The Unified Command, led by the U.S. Environmental Protection Agency (EPA), has identified the NRG Dickerson Power Plant in Maryland as the source...
Six E. coli deaths in Walkerton, Ontario, in May could be the result of a "confused patchwork" of laws and policies on protecting groundwater, according to a report submitted to Ontario's Legislative Assembly.
Gord Miller, the Environmental Commissioner of Ontario, submitted a special report on intensive farming and the protection of groundwater to the assembly, highlighting Ontario's lax laws in monitoring manure management. Miller monitors provincial ministries' compliance with Ontario's Environmental Bill of Rights.
E. coli bacteria was distributed by the Walkerton water supply utility in May. The outbreak killed six people and infected 2,000 others in Walkerton, a town of 5,000 people 90 miles west of Toronto.
Ontario Provincial Police and the Provincial Coroner's Office are investigating the Walkerton outbreak.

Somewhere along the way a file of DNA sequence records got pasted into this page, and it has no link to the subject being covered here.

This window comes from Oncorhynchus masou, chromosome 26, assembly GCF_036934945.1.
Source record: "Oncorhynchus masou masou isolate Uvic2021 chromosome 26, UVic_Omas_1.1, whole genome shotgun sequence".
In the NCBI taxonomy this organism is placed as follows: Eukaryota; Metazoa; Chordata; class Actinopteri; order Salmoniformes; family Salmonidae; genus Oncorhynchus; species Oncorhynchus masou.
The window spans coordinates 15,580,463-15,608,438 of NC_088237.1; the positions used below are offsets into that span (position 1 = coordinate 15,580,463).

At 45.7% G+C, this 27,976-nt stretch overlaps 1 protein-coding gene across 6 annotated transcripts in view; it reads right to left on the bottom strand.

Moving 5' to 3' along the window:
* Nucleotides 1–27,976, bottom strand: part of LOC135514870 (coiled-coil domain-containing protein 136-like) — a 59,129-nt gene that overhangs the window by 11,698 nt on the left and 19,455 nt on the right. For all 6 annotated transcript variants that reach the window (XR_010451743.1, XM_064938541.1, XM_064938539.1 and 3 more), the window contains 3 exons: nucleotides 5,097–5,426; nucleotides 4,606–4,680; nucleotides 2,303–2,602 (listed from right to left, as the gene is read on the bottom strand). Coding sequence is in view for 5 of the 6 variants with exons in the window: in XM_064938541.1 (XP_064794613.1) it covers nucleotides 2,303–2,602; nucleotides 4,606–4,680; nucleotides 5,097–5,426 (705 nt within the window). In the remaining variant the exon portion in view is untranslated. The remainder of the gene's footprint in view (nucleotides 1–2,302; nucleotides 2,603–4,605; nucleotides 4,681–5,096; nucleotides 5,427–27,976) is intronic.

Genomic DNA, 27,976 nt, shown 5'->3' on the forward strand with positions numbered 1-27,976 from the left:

In his report, Miller cites the lack of legislative control over large, intensive farming operations, which produce vast quantities of liquid manure. The report criticizes Ontario's Ministry of Agriculture and Food (OMAFRA) for advocating voluntary controls on the environmental impacts of farm manure instead of using regulations to ensure safe manure management.
Miller says that Ontario environmental legislation actually exempts some aspects of manure management from monitoring. In 1998 OMAFRA strengthened the legal protection for farmers against complaints from neighbors about their farming practices.
Although the reasons are not known on how the E-coli strain got into the Walkerton water supply, it is suspected a chlorinated water purification system failed after heavy rains washed contaminated manure into the farming community's wells.
The Walkerton Public Utilities Commission has said it would replace all the town's water pipes after repeated attempts failed to fully flush the system of bacteria.
(Source: Environment News Service)